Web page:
The Grand Prince Ferdinando de’ Medici in Florence
The Grand Prince Ferdinando de ‘Medici (1663 – 1713) Collector and Patron of the Uffizi Gallery from 26.06.2013 | 11.03.2013
In the third centenary of the death of the Grand Prince Ferdinando de ‘Medici (1663-1713), the Uffizi Gallery is devoting an exhibition to this important character who was one of the major art collectors and patrons of the Grand Ducal family of Tuscany. Son of Cosimo III and Marguerite – Louise d’Orléans, Ferdinand cultivated from an early age a passion for theater, music and the visual arts. The exhibition aims to make the complexity of his interests and the novelty of his choices which started in Florence, at the end of the seventeenth century and the first decade of the eighteenth century, the great protagonists of that era (musicians, musicians, painters, sculptors). The exhibition will be divided into sections that illustrate the complex issues related to cultural choices of Ferdinand, presenting also buildings in which his patronage came to life.
An introductory section will present the Prince in effigy and his family , with works by Giovan Battista Foggini, Justus Suttermans, Anton Domenico Gabbiani. The second section will illustrate the beginnings of patronage and collecting of Ferdinand, especially in the villa of Pratolino, a place beloved by the prince, in which, next to musicians, singers, composers and costume designers, great Bolognese scenographers make their appearance, the Bibbiena, while the residence is transformed in the interior décor and is enhanced by the works of Ferdinando’s favorite painters in that period: among them, the Tuscans, Livio Mehus, Pier Dandini, Domenico Tempesti but also ‘foreigners’ such as the Roman Crescenzio Onofri or Po Cristoforo Munari , all committed to producing works often closely linked to the building and to recreational activities that were practiced.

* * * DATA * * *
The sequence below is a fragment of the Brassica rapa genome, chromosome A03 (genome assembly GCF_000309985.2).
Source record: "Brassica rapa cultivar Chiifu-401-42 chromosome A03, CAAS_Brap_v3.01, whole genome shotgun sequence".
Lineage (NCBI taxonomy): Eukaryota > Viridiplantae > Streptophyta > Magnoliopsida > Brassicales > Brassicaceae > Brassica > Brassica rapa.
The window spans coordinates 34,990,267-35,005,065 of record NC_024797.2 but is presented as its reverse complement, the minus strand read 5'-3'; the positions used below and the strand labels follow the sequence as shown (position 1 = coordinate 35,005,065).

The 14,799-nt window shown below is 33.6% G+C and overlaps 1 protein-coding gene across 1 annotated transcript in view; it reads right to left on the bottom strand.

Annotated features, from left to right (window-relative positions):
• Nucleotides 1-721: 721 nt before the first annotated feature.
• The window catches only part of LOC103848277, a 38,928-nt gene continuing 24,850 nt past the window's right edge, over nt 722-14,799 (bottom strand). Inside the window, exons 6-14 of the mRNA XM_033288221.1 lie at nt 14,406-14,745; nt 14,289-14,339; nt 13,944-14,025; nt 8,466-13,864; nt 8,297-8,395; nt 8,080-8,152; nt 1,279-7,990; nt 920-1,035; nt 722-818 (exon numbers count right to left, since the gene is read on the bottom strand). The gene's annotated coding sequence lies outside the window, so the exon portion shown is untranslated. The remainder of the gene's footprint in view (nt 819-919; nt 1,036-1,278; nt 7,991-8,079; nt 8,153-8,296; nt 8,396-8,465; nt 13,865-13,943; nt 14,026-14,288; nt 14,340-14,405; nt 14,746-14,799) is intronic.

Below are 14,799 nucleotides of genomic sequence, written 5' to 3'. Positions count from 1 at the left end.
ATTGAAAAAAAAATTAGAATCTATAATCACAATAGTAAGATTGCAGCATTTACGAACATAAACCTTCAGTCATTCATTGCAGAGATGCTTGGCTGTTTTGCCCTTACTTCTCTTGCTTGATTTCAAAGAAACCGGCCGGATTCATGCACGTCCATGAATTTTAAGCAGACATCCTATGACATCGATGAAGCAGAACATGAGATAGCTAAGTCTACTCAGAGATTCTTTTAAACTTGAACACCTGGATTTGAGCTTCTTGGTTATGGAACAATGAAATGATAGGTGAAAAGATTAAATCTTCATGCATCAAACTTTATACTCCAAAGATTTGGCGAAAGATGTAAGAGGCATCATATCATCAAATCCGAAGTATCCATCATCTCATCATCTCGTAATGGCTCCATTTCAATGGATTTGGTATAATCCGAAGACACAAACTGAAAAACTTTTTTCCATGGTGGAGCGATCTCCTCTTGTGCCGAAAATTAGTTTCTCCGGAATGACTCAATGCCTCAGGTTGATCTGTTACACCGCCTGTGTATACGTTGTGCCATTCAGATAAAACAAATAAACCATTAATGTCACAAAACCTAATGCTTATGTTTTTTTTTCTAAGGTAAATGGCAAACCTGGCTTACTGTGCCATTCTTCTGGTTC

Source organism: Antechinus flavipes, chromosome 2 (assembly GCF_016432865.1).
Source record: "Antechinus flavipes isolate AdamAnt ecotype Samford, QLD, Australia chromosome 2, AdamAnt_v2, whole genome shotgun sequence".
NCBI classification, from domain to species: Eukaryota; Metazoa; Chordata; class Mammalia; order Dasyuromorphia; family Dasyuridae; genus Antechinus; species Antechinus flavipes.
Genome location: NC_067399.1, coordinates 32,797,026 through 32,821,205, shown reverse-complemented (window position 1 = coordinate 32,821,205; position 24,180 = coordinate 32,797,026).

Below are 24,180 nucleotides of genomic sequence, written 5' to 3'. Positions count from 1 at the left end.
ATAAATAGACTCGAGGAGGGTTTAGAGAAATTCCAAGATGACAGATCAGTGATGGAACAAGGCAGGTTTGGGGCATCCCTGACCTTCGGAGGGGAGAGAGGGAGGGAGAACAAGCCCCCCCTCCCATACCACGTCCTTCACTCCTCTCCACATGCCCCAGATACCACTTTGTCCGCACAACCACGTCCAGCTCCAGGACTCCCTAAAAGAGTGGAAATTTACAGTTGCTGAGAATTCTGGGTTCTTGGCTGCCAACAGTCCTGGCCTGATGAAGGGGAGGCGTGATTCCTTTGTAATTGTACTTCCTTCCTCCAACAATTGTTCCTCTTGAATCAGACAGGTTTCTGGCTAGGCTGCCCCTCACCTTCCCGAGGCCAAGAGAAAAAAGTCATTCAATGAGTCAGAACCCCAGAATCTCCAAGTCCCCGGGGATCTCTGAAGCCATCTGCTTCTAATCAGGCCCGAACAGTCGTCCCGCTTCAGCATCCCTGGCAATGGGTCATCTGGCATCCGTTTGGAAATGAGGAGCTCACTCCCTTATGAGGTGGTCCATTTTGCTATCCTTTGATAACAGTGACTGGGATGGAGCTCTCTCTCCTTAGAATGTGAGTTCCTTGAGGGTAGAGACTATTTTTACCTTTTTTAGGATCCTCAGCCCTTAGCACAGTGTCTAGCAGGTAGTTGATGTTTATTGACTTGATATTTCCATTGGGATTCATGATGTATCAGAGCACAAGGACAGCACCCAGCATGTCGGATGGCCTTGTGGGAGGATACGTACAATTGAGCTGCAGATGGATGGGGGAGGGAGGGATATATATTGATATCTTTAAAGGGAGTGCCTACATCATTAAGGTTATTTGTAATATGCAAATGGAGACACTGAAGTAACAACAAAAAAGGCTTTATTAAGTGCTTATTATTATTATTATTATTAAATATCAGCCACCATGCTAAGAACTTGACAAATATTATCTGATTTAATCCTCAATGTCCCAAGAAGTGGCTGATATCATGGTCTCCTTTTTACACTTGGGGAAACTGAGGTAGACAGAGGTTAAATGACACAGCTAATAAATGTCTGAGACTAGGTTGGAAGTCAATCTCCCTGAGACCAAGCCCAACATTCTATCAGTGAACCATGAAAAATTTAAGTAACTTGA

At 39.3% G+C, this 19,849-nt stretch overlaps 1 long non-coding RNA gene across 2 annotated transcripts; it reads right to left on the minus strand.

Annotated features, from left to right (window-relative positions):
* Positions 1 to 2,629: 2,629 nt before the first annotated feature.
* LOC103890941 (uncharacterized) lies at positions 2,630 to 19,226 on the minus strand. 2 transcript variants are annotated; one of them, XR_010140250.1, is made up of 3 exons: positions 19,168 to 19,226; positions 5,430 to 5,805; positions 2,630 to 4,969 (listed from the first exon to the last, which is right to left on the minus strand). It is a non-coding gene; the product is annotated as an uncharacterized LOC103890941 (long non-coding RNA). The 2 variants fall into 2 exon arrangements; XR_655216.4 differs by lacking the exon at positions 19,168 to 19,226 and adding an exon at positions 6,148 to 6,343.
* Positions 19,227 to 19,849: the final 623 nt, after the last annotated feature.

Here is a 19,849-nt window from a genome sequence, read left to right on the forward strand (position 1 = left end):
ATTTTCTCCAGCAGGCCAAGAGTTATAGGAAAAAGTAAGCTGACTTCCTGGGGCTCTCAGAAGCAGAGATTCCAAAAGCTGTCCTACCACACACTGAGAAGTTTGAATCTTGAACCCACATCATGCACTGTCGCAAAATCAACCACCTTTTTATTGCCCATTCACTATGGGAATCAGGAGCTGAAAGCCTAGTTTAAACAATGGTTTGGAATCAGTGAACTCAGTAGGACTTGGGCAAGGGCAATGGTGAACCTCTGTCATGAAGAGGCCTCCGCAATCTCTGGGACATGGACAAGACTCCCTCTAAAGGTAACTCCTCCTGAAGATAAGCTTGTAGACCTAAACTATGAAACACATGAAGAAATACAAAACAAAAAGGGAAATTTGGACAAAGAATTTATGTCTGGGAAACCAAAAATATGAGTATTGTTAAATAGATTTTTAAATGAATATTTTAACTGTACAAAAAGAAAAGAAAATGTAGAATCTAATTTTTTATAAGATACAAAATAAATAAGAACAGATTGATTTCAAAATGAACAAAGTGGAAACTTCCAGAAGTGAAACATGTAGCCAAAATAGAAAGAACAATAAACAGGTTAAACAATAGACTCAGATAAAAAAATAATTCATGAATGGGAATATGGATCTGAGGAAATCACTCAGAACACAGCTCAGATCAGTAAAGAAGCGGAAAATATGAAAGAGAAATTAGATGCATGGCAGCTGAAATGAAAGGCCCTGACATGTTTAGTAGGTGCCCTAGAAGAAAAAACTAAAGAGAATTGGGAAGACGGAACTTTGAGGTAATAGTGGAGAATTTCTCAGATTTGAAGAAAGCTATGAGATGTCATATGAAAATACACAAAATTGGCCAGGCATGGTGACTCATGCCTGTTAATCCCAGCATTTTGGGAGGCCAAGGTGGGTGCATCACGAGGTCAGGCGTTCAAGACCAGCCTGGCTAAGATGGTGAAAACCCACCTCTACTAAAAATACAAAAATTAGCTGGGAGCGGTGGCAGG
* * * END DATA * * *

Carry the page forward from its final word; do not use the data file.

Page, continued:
The third section on the other hand is about the renewal of the Pitti Palace, the Pergola Theatre and the Duomo in Florence on the occasion of the marriage of Ferdinando and Princess Violante Beatrice of Bavaria (1689). At this juncture, the palace underwent radical changes that affected the main floor, the apartments of the spouses, the renovated mezzanine with imagination, documented in the exhibition by memories and preparatory drawings of the artists who worked there (Luca Giordano, Diacinto Mary Marble, Alessandro Gherardini, John the Baptist Foggini, Anton Domenico Gabbiani). At the same time we will give you the reasons for – exposing drawings and documents – ceremonies and festivals Florentine made for the nuptials of Prince.
A significant section of the collector’s taste of the Grand Prince will be the fifth, in which he will exhibit some of the five works – removed from the seventeenth-century Tuscan churches (and not), such as the Madonna of the Harpies Andrea del Sarto, the Ecstasy of Margaret of Cortona Lanfranco, the Pala Farnese by Annibale Carracci, finally, the long neck Parmigianino’s Madonna with one of the most prestigious acquisitions of Renaissance art made by Ferdinando at the end of the seventeenth century.
The next section, the sixth, will be dedicated to another favorite villa of the Grand Prince, that of Poggio a Caiano, renovated with great decorative splendor which housed, in a room on the main floor, one of the most original collections of Ferdinando, that of ‘small works’ that will be on display evocatively reconstructed, presenting a selection of works which took part, giving reason of taste articulated Collector. The seventh section of the exhibition will showcase however the prince’s preferences for the great Florentine sculpture of the century and painting in the renewal of the taste of Ferdinando towards ‘foreign’ schools far more modern than the local, such as the Venetian – much loved in his youth – the Bolognese the Ligurian (with works by Crespi, Cassana Fumiani, Sebastiano and Marco Ricci, Magnasco and Peruzzini) whose main protagonists come to Florence for the prince and produce some of their masterpieces.
The last section will be devoted to the final years of Ferdinando: we will present the results of his art collections, drawings of the commemorative monument which was thought to erect in his memory, sketches related to this project, the materials on funeral.
For more information visit the Florence Museum web site or call us at (+39) 055-713655.
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